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Velocity accuracy enhancement and frame rate limitations in color Doppler optical coherence tomography

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4 Author(s)
Kulkarni, M.D. ; Dept. of Biomed. Eng., Case Western Reserve Univ., Cleveland, OH, USA ; Van Leeuwen, T.G. ; Yazdanfar, S. ; Izatt, J.A.

Summary form only given. Color Doppler optical coherence tomography (CDOCT) is an innovative extension of optical coherence tomography. CDOCT permits spatially localized blood flow velocity mapping simultaneous with microstructural imaging of living tissue. In CDOCT, longitudinal velocity profiles are estimated by measuring Doppler shifts in localized backscattered light spectra. Velocity images are built up from adjacent axial velocity profiles, which are color coded for velocity magnitude and direction as performed in color Doppler ultrasound. CDOCT could potentially be used for retinal perfusion analysis for diagnosing macular diseases and optimizing treatments of vascular disorders. CDOCT uses an optical heterodyne detection technique based on scanning white light interferometry. Therefore the detector current carrier frequency is the same as the resultant Doppler shift in the received light given by the difference of the Doppler shifts due to the reference mirror velocity and moving scatterers in the sample. The width of the detector current power spectrum is proportional to the product of the net Doppler shift and the light source spectrum width. Light backscattered from a turbid specimen generates a speckle pattern consisting of the sum of partial reflections from many randomly distributed scatterers. As a result, the detector current spectrum measured in CDOCT maybe strongly frequency dependent and is modulated by a postulated transfer function, which encodes information regarding scattering sites.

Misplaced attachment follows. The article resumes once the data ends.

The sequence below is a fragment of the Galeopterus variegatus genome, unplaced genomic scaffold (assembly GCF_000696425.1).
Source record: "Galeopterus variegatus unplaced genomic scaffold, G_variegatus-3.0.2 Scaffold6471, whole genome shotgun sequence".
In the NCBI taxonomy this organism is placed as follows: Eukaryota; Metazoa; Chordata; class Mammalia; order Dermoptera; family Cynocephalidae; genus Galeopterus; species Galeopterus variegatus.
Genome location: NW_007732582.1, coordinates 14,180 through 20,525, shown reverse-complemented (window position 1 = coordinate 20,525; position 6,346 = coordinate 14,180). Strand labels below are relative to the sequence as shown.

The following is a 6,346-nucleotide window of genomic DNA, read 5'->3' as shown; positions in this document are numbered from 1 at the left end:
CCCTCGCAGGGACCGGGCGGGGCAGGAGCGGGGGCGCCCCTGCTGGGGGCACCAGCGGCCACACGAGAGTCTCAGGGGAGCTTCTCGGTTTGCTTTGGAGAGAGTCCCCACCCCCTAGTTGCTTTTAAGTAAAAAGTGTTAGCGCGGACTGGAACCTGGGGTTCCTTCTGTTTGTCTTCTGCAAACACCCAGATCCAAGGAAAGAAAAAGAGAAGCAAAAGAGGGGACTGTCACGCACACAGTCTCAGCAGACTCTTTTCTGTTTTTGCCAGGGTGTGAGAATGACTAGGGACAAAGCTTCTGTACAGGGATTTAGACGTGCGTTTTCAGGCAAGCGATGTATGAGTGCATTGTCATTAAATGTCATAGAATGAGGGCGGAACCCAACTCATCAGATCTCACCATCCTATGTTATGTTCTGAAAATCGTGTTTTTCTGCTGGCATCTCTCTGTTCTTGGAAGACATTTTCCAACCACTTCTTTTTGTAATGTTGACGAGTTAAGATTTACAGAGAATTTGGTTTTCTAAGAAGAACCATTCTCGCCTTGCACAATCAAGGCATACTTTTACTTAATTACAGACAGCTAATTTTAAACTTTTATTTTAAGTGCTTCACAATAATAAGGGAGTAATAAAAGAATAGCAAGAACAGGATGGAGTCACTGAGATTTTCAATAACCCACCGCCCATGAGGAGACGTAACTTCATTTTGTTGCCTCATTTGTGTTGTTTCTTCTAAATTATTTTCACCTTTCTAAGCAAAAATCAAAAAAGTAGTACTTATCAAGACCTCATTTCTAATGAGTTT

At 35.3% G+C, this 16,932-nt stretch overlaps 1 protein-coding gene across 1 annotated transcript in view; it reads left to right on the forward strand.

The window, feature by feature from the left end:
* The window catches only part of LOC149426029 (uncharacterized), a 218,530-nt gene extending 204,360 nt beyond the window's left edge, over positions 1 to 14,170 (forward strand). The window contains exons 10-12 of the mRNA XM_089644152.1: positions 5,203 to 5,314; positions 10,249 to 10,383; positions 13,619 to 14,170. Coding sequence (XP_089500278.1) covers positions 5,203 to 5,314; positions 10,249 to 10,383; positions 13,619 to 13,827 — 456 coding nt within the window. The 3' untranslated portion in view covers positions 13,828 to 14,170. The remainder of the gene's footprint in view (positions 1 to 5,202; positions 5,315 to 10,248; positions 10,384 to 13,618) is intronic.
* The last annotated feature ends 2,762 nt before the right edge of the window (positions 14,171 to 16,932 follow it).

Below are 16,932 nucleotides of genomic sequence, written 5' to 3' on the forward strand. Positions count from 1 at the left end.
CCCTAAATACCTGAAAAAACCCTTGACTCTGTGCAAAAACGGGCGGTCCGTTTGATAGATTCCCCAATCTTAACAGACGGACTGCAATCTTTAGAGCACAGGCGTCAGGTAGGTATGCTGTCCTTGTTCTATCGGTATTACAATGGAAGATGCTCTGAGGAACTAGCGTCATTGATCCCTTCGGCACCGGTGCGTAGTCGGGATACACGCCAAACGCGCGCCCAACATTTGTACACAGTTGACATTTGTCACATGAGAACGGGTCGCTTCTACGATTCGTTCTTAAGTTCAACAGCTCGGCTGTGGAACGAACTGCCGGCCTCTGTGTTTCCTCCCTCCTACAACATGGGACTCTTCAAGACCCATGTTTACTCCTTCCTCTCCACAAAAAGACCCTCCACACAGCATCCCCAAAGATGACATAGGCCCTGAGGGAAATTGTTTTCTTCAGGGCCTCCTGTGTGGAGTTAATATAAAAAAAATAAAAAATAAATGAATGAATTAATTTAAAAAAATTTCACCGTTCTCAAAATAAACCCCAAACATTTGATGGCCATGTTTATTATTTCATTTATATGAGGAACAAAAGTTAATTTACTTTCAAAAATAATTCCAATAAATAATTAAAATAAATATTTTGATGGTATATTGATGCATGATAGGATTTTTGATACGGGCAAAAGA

Published in:

Lasers and Electro-Optics, 1998. CLEO 98. Technical Digest. Summaries of papers presented at the Conference on

Date of Conference:

3-8 May 1998